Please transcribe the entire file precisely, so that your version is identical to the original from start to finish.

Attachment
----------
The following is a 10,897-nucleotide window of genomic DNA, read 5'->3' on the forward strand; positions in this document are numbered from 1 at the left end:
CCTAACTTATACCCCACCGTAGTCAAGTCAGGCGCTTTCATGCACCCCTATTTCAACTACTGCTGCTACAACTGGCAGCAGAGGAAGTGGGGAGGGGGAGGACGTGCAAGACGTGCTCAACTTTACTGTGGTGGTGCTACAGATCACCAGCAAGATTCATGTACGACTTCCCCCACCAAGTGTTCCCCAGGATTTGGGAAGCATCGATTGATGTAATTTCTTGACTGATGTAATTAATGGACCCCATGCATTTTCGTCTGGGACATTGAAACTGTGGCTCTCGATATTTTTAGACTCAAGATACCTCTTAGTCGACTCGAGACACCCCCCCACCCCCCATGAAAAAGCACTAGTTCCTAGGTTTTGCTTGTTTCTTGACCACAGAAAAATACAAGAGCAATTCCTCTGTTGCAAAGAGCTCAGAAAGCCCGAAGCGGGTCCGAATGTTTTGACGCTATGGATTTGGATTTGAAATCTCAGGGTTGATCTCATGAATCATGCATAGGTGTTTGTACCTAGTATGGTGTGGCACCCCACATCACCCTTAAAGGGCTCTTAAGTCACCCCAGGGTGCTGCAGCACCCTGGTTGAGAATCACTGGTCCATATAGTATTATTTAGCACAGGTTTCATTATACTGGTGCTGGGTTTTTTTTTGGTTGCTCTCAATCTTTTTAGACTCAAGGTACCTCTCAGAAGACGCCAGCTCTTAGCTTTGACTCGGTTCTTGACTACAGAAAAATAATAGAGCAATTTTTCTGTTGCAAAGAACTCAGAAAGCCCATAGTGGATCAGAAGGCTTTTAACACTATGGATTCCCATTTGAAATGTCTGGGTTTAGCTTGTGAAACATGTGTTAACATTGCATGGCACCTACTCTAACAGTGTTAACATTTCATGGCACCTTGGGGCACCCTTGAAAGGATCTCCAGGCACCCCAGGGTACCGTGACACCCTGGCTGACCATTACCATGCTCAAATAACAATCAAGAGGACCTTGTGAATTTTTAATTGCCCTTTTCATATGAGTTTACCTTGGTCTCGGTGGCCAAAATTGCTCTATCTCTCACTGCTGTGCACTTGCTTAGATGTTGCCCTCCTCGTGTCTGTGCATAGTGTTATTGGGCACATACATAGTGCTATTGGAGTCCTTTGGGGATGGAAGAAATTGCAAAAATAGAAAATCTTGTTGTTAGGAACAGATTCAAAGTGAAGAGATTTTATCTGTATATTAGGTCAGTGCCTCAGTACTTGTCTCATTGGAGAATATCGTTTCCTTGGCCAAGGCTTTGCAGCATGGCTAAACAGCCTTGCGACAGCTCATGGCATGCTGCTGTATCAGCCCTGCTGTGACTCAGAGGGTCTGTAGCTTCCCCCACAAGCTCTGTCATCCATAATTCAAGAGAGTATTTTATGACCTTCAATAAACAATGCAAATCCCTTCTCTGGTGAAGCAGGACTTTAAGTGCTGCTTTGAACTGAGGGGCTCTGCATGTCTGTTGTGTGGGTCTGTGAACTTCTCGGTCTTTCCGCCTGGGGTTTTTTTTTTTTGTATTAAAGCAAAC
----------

The following is a 10,897-nucleotide window of genomic DNA, read 5'->3' on the forward strand; positions in this document are numbered from 1 at the left end:
CCTAACTTATACCCCACCGTAGTCAAGTCAGGCGCTTTCATGCACCCCTATTTCAACTACTGCTGCTACAACTGGCAGCAGAGGAAGTGGGGAGGGGGAGGACGTGCAAGACGTGCTCAACTTTACTGTGGTGGTGCTACAGATCACCAGCAAGATTCATGTACGACTTCCCCCACCAAGTGTTCCCCAGGATTTGGGAAGCATCGATTGATGTAATTTCTTGACTGATGTAATTAATGGACCCCATGCATTTTCGTCTGGGACATTGAAACTGTGGCTCTCGATATTTTTAGACTCAAGATACCTCTTAGTCGACTCGAGACACCCCCCCACCCCCCATGAAAAAGCACTAGTTCCTAGGTTTTGCTTGTTTCTTGACCACAGAAAAATACAAGAGCAATTCCTCTGTTGCAAAGAGCTCAGAAAGCCCGAAGCGGGTCCGAATGTTTTGACGCTATGGATTTGGATTTGAAATCTCAGGGTTGATCTCATGAATCATGCATAGGTGTTTGTACCTAGTATGGTGTGGCACCCCACATCACCCTTAAAGGGCTCTTAAGTCACCCCAGGGTGCTGCAGCACCCTGGTTGAGAATCACTGGTCCATATAGTATTATTTAGCACAGGTTTCATTATACTGGTGCTGGGTTTTTTTTTGGTTGCTCTCAATCTTTTTAGACTCAAGGTACCTCTCAGAAGACGCCAGCTCTTAGCTTTGACTCGGTTCTTGACTACAGAAAAATAATAGAGCAATTTTTCTGTTGCAAAGAACTCAGAAAGCCCATAGTGGATCAGAAGGCTTTTAACACTATGGATTCCCATTTGAAATGTCTGGGTTTAGCTTGTGAAACATGTGTTAACATTGCATGGCACCTACTCTAACAGTGTTAACATTTCATGGCACCTTGGGGCACCCTTGAAAGGATCTCCAGGCACCCCAGGGTACCGTGACACCCTGGCTGACCATTACCATGCTCAAATAACAATCAAGAGGACCTTGTGAATTTTTAATTGCCCTTTTCATATGAGTTTACCTTGGTCTCGGTGGCCAAAATTGCTCTATCTCTCACTGCTGTGCACTTGCTTAGATGTTGCCCTCCTCGTGTCTGTGCATAGTGTTATTGGGCACATACATAGTGCTATTGGAGTCCTTTGGGGATGGAAGAAATTGCAAAAATAGAAAATCTTGTTGTTAGGAACAGATTCAAAGTGAAGAGATTTTATCTGTATATTAGGTCAGTGCCTCAGTACTTGTCTCATTGGAGAATATCGTTTCCTTGGCCAAGGCTTTGCAGCATGGCTAAACAGCCTTGCGACAGCTCATGGCATGCTGCTGTATCAGCCCTGCTGTGACTCAGAGGGTCTGTAGCTTCCCCCACAAGCTCTGTCATCCATAATTCAAGAGAGTATTTTATGACCTTCAATAAACAATGCAAATCCCTTCTCTGGTGAAGCAGGACTTTAAGTGCTGCTTTGAACTGAGGGGCTCTGCATGTCTGTTGTGTGGGTCTGTGAACTTCTCGGTCTTTCCGCCTGGGGTTTTTTTTTTTTGTATTAAAGCAAAC